Figure 5

IGFBP7 expression in stromal fibroblasts supports anchorage-independent growth of colon cancer cells. (a) Experimental setup to monitor stromal effects on anchorage-independent growth of carcinoma cells. (b) Primary human cancer-associated fibroblasts (CAF3) were transduced with IGFBP7 shRNA (shIGFBP7) or non-targeting control (shC) via lentiviral infection. The reduction of IGFBP7 mRNA is shown using quantitative PCR. (c) DLD-1 cancer cells formed colonies of different sizes after 3 weeks of culture in soft agar on confluent CAF3-shC and CAF3-shIGFBP7 fibroblasts. (d) Fibrobalsts were viable and of the same density throughout the incubation period. Representative images of the colonies (col.) and the fibroblasts (fibros) are shown after 3 weeks. (e) Crystal violet staining revealed reduced DLD-1 colony formation in the presence of CAF3-shIGFBP7 as compared with CAF3-shC. (f) Quantification of three independent experiments revealed a significant reduction in DLD-1 colonies upon co-culture with CAF3-shIGFBP7 as compared with the controls.

Figure 6

Cytokine profiling of conditioned medium from CAF-shC and CAF-shIGFBP7 and survival rates in human colon cancer patients. (a) Cytokine arrays developed on X-ray film at 30 s exposure time. (b) Densitometric quantification of selected cytokines/factors, which were decreased (complement 5/5a, C5/C5a; soluble intracellular adhesion molecule-1; sICAM-1) or increased upon IGFBP7 knockdown in the fibroblasts (CAF3-shIGFBP7) as compared with non-targeting controls (CAF3-shC). IL-6 is shown as example for a non-regulated cytokine. EGM: normal fibroblast growth medium alone. Bars represent means, error bars are s.d., n=4. P-values: Student’s t-test. (c) 177 patient samples were analyzed with the Oncomine Premium Research Edition to correlate the overall survival follow-up time vs mRNA expression levels of IGFBP7. The patient collective was divided into four groups with lowest (cyan, group 1, 45 patients), intermediate (green, group 2, 44 patients; orange, group 3, 44 patients) and high (magenta, group 4, 44 patients). mRNA levels are shown as log2 median centered intensity. (d) Survival of the four groups is depicted in Kaplan–Meier plots.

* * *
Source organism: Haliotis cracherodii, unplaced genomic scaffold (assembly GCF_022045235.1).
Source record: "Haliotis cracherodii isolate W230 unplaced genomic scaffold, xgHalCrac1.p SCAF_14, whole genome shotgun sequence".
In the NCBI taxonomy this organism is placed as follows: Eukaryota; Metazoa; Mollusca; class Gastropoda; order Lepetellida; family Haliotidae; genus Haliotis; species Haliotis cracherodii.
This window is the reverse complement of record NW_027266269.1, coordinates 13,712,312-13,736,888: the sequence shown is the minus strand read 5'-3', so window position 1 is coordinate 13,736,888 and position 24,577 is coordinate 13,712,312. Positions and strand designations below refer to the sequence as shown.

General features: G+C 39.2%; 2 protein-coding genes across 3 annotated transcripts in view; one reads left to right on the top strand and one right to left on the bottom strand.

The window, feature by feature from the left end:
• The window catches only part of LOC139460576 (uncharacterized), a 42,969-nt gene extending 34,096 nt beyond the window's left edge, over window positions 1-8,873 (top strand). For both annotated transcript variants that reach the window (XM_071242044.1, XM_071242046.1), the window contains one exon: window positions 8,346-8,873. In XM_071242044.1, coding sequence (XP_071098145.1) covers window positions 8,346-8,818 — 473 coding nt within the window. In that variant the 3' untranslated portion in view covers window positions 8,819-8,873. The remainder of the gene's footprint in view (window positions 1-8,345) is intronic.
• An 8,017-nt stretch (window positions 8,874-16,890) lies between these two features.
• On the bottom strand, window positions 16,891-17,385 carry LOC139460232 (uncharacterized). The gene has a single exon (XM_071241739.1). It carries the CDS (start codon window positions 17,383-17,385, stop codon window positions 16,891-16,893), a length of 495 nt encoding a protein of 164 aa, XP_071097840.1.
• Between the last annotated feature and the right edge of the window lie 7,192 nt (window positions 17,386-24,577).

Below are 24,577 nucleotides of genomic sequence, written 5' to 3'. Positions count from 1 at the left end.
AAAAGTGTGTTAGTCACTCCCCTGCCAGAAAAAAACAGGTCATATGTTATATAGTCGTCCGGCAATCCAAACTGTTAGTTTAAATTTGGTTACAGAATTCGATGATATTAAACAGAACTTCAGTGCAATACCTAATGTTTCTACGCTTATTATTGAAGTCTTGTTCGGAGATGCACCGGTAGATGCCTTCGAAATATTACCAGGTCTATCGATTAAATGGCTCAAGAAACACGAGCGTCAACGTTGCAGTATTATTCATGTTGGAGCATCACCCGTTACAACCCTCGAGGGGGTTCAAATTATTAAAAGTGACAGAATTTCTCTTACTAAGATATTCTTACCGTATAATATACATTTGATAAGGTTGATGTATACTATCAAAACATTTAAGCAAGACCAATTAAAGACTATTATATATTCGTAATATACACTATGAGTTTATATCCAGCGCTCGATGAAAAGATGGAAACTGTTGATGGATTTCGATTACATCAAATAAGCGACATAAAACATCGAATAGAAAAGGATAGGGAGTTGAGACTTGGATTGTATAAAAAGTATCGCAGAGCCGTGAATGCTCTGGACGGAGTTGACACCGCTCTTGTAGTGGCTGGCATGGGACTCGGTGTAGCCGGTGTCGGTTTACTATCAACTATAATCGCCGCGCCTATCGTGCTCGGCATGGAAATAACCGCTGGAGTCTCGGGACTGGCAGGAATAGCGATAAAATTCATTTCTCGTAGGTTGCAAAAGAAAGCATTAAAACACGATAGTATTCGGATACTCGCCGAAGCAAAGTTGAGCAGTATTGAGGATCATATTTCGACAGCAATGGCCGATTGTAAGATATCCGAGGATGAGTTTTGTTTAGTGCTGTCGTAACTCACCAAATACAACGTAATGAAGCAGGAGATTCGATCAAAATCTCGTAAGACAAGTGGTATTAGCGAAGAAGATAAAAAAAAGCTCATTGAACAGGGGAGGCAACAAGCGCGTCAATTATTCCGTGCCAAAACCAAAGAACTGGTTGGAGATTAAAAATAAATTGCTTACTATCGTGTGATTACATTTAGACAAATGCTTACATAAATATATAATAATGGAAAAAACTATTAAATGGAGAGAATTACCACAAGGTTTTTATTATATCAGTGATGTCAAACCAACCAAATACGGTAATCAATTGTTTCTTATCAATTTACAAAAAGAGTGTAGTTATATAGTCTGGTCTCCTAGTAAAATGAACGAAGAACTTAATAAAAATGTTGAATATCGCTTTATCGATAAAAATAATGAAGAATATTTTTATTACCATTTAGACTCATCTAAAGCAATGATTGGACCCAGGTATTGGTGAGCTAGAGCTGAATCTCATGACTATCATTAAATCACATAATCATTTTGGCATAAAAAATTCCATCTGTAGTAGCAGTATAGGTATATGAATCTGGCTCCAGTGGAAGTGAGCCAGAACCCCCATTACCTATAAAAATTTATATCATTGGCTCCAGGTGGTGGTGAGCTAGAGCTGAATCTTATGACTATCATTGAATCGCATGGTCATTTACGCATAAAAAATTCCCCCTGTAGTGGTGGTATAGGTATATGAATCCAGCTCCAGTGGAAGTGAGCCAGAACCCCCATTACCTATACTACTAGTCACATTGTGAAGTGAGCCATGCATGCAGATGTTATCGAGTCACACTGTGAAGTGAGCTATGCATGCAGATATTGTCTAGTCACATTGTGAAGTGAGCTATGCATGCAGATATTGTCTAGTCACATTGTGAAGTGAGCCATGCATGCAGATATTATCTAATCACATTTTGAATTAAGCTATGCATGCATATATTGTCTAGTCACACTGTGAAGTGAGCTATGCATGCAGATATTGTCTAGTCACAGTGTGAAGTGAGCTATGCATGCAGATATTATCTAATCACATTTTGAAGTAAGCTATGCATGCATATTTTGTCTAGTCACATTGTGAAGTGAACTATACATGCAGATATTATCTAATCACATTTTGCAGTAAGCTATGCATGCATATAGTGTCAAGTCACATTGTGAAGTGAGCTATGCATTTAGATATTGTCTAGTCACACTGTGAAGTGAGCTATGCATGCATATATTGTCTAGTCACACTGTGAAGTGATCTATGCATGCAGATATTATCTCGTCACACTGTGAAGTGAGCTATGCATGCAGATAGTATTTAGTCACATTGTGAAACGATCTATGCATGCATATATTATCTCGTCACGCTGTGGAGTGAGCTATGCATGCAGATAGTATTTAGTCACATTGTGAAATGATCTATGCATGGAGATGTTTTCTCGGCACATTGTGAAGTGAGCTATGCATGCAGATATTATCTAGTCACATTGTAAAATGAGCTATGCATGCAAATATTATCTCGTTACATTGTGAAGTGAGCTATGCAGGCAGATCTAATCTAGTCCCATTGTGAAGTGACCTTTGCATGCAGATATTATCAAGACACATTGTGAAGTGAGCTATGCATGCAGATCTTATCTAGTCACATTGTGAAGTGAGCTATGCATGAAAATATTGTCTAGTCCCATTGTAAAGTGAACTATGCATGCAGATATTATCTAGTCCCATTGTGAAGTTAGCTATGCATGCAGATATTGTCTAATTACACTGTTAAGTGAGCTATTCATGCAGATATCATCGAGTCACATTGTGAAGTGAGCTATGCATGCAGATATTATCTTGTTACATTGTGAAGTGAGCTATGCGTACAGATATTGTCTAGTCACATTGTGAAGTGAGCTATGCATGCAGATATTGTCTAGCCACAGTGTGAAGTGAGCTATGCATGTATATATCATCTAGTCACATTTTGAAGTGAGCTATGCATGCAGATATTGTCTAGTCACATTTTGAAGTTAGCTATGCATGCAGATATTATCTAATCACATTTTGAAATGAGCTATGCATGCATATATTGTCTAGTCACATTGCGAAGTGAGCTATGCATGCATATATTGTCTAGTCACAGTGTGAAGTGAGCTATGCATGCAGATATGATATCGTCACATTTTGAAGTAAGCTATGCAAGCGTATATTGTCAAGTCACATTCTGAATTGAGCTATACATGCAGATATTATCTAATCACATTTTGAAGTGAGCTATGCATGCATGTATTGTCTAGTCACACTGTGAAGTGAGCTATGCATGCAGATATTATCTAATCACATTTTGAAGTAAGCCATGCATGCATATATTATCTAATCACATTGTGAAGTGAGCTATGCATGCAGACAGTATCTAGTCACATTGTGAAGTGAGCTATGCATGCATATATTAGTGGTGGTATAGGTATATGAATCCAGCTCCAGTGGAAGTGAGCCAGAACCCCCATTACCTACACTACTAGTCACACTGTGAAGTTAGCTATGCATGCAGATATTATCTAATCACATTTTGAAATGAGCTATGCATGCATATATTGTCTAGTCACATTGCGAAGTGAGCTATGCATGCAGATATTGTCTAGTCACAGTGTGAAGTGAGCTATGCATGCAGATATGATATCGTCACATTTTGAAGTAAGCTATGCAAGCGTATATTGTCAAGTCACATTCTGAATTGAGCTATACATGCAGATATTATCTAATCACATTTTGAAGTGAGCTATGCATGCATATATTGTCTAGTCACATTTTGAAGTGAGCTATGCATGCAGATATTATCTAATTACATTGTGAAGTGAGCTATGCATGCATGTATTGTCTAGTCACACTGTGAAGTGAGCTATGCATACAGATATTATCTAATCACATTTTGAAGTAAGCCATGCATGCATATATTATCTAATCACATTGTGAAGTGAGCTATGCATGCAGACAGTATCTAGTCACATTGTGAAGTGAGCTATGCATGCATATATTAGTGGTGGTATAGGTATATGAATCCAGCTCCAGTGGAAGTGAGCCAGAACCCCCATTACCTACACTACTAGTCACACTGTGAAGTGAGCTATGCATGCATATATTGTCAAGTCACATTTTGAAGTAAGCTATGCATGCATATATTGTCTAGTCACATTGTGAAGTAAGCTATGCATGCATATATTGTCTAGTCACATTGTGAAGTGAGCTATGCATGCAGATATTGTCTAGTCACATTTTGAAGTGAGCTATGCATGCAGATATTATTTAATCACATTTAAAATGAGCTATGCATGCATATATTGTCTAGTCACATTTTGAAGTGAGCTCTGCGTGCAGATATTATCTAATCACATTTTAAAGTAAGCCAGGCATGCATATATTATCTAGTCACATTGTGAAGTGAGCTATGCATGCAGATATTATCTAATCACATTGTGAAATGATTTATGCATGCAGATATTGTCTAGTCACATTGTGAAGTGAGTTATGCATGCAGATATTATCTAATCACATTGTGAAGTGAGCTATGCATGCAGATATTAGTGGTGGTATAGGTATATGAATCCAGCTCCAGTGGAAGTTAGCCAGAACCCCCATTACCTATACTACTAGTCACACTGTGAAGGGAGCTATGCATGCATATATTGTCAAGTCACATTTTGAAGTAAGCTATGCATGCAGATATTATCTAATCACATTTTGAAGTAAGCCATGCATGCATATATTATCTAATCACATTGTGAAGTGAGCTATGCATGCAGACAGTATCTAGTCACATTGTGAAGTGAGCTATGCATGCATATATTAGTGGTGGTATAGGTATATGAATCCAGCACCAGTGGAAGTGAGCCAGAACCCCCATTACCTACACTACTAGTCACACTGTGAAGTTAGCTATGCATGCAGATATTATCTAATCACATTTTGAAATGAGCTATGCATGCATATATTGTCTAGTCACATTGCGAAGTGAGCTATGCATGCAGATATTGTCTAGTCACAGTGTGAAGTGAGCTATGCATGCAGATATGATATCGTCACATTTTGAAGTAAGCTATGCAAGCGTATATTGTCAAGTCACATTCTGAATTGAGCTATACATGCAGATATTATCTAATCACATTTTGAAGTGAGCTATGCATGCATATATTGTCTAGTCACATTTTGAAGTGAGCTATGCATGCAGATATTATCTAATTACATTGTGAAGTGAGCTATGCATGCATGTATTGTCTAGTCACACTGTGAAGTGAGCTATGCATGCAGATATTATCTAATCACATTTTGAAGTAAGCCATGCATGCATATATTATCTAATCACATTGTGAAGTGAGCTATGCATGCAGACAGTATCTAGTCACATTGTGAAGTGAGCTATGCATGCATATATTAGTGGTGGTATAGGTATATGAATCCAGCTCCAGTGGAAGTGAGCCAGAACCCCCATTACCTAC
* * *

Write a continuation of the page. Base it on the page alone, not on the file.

High IGFBP7 expression in human colon cancer correlates with bad prognosis